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Vigilante071

The iconic, prodigiously-talented illustrator, old lefty and great inventive soul Rockwell Kent designed and drew this cover for Isobel Walker Soule's The Vigilantes Hide Behind the Flag, a slim but powerful little pamphlet published by the National Committee for Defense of Political Prisoners in 1937. Ms. Soule was a very present social worker and protagonist for the rights of workers–she and Kent would have shared this great passion–and published this work dealing with armed strike breakers (the "vigilantes") as small targets and Fascists and the like as the larger–those, as well as the groups established by "the economic royalists (who) have given marching orders to their hordes and hope to trap the middle class into the vigilante net they've spread".

{Soule could really spike a paragraph: here's an example of her addressing former Ashevillean William Dudley Pelley, founder of the lost-soul hate group the Silver Shirts:

"…He was a YMCA representative with the AEF to Siberia in 1917. Returning to America he wrote for pulp magazines. he became a spiritualist. He had an inspiration and wrote a story in which he claimed to have died,and spent seven minutes in eternity. On the basis of his fan mail he founded a magazine in North Carolina with his clair-audient voices from the ether as assistant editors. Out of the magazine he founded the Silver Shirts".)

Soule fills up a stubby thirty pages like few others, addressing the very-present issues of thug-backed union-busting and the powerful growth of fascists at home and abroad.

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Drugs against men933

This is a fairly straight-forward report on the growing drug menace in the U.S.–it is a little melodramatic in places but beyond that it is a reasoned and sensible account of the terrors of addiction and its social cost. And as the cover art suggests, this short pamphlet by Dr. S.S. Weinberger (which was published in 1939) the work takes it aims mostly at the social and family damages associated with drug use.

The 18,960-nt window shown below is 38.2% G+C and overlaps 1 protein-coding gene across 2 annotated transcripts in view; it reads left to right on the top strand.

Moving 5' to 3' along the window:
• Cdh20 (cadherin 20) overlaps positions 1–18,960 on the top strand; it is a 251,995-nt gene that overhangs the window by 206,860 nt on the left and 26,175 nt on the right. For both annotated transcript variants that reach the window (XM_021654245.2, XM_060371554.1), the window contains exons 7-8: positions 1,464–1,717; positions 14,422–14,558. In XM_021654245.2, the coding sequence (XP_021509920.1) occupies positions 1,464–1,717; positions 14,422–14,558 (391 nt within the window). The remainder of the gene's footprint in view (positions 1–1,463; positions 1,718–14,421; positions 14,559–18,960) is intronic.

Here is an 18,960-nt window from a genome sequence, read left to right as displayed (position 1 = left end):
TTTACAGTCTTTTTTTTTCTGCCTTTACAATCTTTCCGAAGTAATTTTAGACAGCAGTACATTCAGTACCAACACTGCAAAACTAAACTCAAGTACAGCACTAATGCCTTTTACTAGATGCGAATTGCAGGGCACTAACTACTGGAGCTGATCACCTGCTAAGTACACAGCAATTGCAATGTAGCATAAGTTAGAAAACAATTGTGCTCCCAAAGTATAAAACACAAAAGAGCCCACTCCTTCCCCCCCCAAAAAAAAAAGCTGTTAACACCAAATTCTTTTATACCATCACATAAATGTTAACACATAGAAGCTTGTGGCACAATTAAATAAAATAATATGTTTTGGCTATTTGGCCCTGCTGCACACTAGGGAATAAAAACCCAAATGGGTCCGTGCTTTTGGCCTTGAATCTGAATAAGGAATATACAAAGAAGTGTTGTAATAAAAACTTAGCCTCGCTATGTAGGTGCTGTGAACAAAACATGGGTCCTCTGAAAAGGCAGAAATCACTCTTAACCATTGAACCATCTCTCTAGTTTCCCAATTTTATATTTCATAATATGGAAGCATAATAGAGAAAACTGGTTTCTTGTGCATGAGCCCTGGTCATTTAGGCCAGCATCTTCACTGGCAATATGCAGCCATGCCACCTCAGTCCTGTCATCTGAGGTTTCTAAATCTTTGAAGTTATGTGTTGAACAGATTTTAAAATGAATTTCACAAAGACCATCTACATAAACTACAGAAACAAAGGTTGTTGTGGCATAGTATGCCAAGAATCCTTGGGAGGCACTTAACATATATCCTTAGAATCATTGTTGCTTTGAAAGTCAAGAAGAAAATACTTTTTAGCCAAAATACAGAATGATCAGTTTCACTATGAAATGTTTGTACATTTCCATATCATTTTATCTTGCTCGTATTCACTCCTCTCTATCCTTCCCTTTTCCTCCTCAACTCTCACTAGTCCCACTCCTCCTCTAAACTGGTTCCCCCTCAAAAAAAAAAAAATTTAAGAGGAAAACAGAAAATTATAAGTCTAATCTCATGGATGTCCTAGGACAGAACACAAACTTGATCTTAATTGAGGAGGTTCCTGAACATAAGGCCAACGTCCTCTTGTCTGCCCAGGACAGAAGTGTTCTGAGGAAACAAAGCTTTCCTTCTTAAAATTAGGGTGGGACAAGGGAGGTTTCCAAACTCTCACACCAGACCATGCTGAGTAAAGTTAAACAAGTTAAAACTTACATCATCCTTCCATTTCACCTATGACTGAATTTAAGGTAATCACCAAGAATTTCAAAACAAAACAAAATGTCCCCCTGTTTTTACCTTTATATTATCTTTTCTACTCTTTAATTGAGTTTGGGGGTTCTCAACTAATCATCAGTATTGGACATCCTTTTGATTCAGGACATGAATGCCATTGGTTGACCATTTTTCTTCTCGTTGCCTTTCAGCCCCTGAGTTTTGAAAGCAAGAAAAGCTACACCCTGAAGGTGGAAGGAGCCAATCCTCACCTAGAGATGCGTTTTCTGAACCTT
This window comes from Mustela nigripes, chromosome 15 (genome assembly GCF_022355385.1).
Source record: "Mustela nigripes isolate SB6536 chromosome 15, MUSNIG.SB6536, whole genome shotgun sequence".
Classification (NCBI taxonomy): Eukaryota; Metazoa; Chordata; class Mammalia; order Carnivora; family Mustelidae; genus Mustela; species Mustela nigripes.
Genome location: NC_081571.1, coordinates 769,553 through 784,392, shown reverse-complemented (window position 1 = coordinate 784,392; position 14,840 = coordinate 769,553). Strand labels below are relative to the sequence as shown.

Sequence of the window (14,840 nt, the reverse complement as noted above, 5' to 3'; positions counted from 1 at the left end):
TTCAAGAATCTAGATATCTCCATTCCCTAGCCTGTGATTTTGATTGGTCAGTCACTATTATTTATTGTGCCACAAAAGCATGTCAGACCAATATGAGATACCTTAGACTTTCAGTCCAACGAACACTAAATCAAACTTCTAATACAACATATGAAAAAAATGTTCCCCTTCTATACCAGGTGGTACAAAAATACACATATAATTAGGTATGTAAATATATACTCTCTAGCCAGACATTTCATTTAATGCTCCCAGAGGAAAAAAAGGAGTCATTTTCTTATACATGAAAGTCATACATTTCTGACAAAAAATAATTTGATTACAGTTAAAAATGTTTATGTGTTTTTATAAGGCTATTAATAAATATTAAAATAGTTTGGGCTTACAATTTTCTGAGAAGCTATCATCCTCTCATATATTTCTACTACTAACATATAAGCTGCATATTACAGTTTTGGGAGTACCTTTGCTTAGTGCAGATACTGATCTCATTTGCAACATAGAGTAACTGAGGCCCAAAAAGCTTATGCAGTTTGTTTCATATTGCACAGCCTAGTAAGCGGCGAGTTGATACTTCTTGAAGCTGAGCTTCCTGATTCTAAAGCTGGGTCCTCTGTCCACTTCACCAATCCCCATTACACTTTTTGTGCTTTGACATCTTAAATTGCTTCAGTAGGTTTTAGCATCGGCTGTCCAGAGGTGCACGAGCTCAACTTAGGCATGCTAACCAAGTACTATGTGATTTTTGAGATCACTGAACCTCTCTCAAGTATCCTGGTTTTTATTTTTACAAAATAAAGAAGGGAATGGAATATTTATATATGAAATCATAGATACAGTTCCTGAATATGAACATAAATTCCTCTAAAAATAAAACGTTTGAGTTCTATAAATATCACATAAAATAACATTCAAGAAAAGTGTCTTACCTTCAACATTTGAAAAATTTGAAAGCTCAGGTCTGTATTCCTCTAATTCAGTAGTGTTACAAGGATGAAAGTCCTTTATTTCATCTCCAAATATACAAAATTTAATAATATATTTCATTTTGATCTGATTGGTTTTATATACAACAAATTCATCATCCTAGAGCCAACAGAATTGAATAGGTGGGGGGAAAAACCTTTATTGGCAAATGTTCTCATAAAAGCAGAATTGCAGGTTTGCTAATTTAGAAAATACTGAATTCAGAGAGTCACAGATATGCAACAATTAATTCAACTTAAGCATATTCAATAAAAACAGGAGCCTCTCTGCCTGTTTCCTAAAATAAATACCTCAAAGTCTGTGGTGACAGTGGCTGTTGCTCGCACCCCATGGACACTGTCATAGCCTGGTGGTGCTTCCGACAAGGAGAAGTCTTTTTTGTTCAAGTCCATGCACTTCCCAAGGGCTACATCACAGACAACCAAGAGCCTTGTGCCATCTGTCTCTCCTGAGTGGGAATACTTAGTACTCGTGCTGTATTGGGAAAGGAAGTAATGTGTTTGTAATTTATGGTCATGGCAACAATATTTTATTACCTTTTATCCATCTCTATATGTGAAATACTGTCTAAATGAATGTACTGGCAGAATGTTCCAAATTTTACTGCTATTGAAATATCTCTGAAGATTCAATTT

This is a detail from the full cover, as so:

Drugs against men932
[As it turns out this is a rare pamphlet, with no copies located in the 150-million-item library cataloging tool, WorldCat.]

JF Ptak Science Books Quick Post

Having a go at Pinterest I came across a very interesting image–a satirical, and very biting, portrayal of a woman as a scholar (here, with thanks to Whitney Trettien). The artist gives the woman a very monkey-ish feeling, a trained animal aspect, sitting there trying to figure our the words in a book with a right angle and a compass, and sporting monstrous glasses.

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The work is by Gregorio Leti (1630-1701), Critique historique, politique, morale, economique et comique sur les lotteries, which was published in 1693 . (Available at the Folger Shakespeare Library, here.) Leti was a critic of many things, but most particularly of the Catholic Church and of the Pope, a collection of efforts which earned a place for all of his works on the Index Librorum Prohibitorum.

Within the same book is another double page image, the top showing a writer besieged by his demons, and the bottom, well, the bottom shows the work of dog reviewers of the written word. It is the only antiquarian print that I have seen of such behavior.


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JF Ptak Science Books Post 1901

Rockets ley794